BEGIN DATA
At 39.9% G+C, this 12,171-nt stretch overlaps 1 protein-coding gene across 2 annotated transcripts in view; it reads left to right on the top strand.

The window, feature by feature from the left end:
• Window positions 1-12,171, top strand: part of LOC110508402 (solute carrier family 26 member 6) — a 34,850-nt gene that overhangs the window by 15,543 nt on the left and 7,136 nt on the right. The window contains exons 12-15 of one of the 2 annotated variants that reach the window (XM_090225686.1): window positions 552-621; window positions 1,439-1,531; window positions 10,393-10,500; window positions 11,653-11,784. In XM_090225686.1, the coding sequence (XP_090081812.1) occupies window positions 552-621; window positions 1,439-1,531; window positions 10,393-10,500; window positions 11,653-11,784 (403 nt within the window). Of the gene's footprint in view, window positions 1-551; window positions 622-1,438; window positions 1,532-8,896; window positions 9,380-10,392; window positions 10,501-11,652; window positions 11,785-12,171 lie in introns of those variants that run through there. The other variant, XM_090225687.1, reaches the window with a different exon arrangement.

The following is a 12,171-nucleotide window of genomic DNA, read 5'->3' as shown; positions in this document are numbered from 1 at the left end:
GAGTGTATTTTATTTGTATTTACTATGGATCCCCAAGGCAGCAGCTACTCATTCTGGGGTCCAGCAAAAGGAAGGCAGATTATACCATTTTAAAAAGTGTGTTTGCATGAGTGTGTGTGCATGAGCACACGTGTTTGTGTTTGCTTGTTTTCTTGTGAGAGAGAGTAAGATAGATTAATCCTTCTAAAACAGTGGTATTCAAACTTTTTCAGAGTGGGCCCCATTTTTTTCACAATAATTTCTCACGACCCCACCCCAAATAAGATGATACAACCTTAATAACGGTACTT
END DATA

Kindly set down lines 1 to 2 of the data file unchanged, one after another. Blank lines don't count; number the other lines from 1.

At 39.9% G+C, this 12,171-nt stretch overlaps 1 protein-coding gene across 2 annotated transcripts in view; it reads left to right on the top strand.

The window, feature by feature from the left end: